President Trump should look into the the State Department’s slow response to events that began last November. Many key positions in the Department are still occupied by officials who for many years opposed existing U.S. Cuba policy and helped design its reversal under President Obama.
The administration’s policy toward Latin America will remain in limbo until someone supportive of the president’s wariness of the Cuban regime is placed in charge of the Bureau of Western Hemisphere Affairs. Until then, some will continue to argue that the Obama policy needs to be given more time, even three years after he began making concessions, and even as evidence of the regime’s longstanding hostility to the United States continues to mount.
Now some people want Americans to believe that Castro and his security agencies know nothing even though they maintain surveillance of U.S. diplomats in Havana 24 hours a day. This is a regime whose leader rules with an iron fist and whose intelligence services know the most intimate details of the lives of the island’s citizens.
The administration’s policy toward Latin America will remain in limbo until someone supportive of the president’s wariness of the Cuban regime is placed in charge of the Bureau of Western Hemisphere Affairs.
If you believe that Castro was surprised by the sonic assaults on the U.S. embassy, you will probably believe that he knew nothing about the weapons shipment (hidden under a mountain of sugar) for North Korea, or that it was only a “coincidence” that a Russian intelligence ship that monitors U.S. military communications docked in Havana one day before Obama’s negotiators arrived in the Cuban capital for talks on improving U.S.–Cuban relations.
President Trump has been canceling some of his predecessor’s initiatives. U.S. policies on Cuba remain complicated, but there’s no doubt that bureaucrats in the State Department, Castro’s friends in Washington, and those who put profits ahead of principle are resisting any effort to reverse Obama’s legacy in this area.
A Cuban delegation, led by intelligence official Josefina Vidal, met last week with State Department officials in Washington and declared that Cuba “has never perpetrated and never would allow actions of that nature, and has never permitted others to use its territory for that purpose.” Trump should reject Castro’s excuses and demand that Havana ensure that the recent aggressions against U.S. diplomats will not recur. Until that matter is resolved, Cuban diplomats should be sent back to Havana, where they can help with the reconstruction of the island after Hurricane Irma.
The fundamental issue now is the physical safety of the diplomats and their families. The attacks that took place are a sonic version of sniper attacks, reminiscent of Fidel Castro’s use of the telescopic sight of his famous rifle, during the revolution, to kill Batista-government soldiers while he remained at a safe distance.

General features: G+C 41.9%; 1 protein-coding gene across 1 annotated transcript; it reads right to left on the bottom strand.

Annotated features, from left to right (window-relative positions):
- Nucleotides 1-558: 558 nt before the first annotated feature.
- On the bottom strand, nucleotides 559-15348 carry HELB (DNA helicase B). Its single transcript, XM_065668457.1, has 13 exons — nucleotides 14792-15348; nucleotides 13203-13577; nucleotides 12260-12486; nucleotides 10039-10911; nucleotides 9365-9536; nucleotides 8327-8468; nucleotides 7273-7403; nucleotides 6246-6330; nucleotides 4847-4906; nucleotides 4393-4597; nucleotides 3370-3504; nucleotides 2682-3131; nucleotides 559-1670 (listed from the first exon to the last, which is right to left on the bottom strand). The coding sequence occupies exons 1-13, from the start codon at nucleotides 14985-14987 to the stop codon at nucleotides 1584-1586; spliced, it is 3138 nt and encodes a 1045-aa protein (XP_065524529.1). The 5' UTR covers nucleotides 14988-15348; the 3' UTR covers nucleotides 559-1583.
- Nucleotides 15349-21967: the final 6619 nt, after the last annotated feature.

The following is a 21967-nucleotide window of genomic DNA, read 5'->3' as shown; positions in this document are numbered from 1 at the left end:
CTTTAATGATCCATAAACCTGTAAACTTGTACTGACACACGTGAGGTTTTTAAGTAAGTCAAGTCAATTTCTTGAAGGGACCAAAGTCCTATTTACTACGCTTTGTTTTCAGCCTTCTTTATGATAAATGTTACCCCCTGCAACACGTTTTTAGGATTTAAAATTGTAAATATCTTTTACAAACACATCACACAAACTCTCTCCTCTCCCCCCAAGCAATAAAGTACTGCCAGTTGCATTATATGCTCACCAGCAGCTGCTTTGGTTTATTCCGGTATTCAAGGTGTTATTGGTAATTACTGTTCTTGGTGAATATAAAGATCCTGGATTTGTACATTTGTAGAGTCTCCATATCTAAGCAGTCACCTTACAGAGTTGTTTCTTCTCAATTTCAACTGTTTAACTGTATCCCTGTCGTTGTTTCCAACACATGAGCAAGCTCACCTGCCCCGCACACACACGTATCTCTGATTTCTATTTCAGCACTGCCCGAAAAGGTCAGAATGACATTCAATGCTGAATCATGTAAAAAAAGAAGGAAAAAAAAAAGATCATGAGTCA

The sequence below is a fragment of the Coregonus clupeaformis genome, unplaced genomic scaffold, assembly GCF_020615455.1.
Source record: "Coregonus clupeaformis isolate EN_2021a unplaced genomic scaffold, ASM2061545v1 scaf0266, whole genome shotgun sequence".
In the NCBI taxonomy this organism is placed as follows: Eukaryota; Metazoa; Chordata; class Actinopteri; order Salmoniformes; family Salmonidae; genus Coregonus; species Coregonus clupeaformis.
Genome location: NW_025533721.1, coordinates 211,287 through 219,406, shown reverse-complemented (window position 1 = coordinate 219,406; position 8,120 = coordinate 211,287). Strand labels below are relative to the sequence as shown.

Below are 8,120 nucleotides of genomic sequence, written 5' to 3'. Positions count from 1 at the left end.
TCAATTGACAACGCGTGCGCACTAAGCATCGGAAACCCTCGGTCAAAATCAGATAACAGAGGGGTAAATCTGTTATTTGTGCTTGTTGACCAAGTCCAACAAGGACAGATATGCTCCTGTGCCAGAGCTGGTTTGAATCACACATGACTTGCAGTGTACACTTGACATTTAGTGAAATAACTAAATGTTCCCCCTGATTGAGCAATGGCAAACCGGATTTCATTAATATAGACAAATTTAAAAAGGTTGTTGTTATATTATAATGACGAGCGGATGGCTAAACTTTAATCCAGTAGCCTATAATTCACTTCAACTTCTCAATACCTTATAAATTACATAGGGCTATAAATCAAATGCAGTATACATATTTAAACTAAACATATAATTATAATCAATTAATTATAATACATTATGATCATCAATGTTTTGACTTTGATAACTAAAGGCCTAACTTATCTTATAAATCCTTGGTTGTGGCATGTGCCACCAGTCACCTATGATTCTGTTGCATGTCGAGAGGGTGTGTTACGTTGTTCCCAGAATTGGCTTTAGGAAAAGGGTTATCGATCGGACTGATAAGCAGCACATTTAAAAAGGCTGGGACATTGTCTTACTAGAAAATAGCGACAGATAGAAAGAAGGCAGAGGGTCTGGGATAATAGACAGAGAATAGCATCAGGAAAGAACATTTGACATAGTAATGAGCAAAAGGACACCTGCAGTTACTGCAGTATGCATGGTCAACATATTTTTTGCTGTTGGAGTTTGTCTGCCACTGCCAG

Five U.S. senators have urged the president to close the embassy. Their logic is unassailable: What is the purpose of stationing American diplomats in Cuba if their physical safety cannot be guaranteed?
If the Cold War is over and Raúl Castro wants normal relations with the United States, such skullduggery cannot be ignored, and his government’s violation of U.S. diplomatic pouches must also cease. If the Cold War is over, Havana must remove the thousands of soldiers it has deployed to help maintain Nicolás Maduro’s repressive government in Venezuela.
Some weeks ago the president asked for a report on American fugitives wanted by the FBI for murdering American police officers. The fugitives live in Havana under the regime’s protection. Raúl Castro calls those fugitives from American justice “American exiles.” They should be returned to face justice in America.
This could be a defining moment. Last week President Trump told the United Nations General Assembly that “the Iran deal was one of the worst and one-sided transactions the United States has ever entered into.” The Cuban deal is another example of Obama’s one-sided concession to a regime hostile to the United States.
Trump needs to ensure that men and women committed to his worldview are running key State Department bureaus. The Obama holdovers could be assigned to embassies with little responsibility for American strategy or regional policies. There they will no longer be in a position to keep important national-security matters secret from the American people.
Once he is fully briefed, President Trump is not likely to ignore the plight of our diplomats. Expect him to insist that the Castro regime must stop its anti-American policies before its relations with the United States can return to normal. In that effort, the president will have the support of the American public.